Two-thirds of fines for illegal workers uncollected

By Dominic Casciani
Home affairs correspondent, BBC News

image captionIllegal working operation: A previous raid in London

Two-thirds of fines imposed on employers of illegal workers have been uncollected in the past five years, the BBC has learnt.

A Freedom of Information request found the Home Office had issued almost £80m in fines but collected £25m.

Restaurants and take-aways incurred the most fines - more than £55m.

Meanwhile, immigration enforcement officers have been taking part in 200 raids and have arrested 101 suspected illegal immigrants across the country.

The Home Office has been running the major illegal workers crackdown.

The data on fines collected by BBC News relates to the civil penalty system through which the Home Office can fine an employer up to £10,000 if they are found to have an illegal immigrant on their books.

The figures show that more than 8,500 penalties totalling £79,300,000 were issued between 2008/09 and 2012/13, but two-thirds of that total remains uncollected.

In the first year that the fines system was in operation, there were £16.7m in fines - but only £1.3m of that was collected. Since then, the amount collected has increased to more than £6m a year.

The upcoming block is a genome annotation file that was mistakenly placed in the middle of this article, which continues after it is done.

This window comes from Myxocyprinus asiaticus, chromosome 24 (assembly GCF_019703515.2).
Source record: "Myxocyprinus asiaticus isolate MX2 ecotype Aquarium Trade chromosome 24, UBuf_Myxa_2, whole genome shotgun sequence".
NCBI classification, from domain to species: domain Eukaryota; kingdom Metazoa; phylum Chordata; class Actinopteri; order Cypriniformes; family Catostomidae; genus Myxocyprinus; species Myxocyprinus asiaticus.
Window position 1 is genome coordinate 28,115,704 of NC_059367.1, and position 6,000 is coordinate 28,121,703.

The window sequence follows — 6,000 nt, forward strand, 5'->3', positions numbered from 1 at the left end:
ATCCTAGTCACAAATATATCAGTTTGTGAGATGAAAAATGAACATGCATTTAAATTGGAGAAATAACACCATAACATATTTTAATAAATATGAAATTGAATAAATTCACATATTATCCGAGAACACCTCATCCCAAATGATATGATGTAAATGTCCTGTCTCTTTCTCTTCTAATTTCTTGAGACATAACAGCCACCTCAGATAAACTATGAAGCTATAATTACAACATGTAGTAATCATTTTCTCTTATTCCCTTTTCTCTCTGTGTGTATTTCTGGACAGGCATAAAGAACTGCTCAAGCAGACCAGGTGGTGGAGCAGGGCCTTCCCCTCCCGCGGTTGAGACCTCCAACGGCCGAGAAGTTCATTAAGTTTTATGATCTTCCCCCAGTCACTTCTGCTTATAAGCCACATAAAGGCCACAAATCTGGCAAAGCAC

The businesses that have received the most penalties include restaurants, take-aways, car washes, factories, food producers and small shops. More than 150 supermarkets were also fined for having illegal workers.

In its response to the BBC's FOI request, the Home Office said some of the original fines may have been reduced or cancelled after appeals. Some employers may have also gone out of business - while others could have asked to pay in instalments.

A Home Office spokesman said: "The government is determined to take effective action to reduce illegal migration, and to tackle illegal working. Giving employers hefty fines if they employ illegal immigrants is a key part of this.

"As part of our upcoming Immigration Bill, we will take even tougher action against businesses which use illegal labour and will double the fines levied against rogue employers. The Bill will also strengthen our ability to enforce unpaid fines."

In the last financial year, there were more than 5,000 illegal workers operations resulting in some 4,500 arrests.

Speaking about Thursday's enforcement operations, immigration minister Mark Harper said: "Today's arrests highlight the routine work we are carrying out every day to stamp out illegal working.

"We are sending a clear message to employers who choose to use illegal labour: we will find you and you will pay a heavy penalty.

"Illegal working undercuts legitimate businesses and is often linked to exploitative behaviour such as tax evasion and harmful working conditions. We will not allow the growth of a shadow economy for illegal migrants."

  • FOI data conducted by BBC Researcher Laura Francis.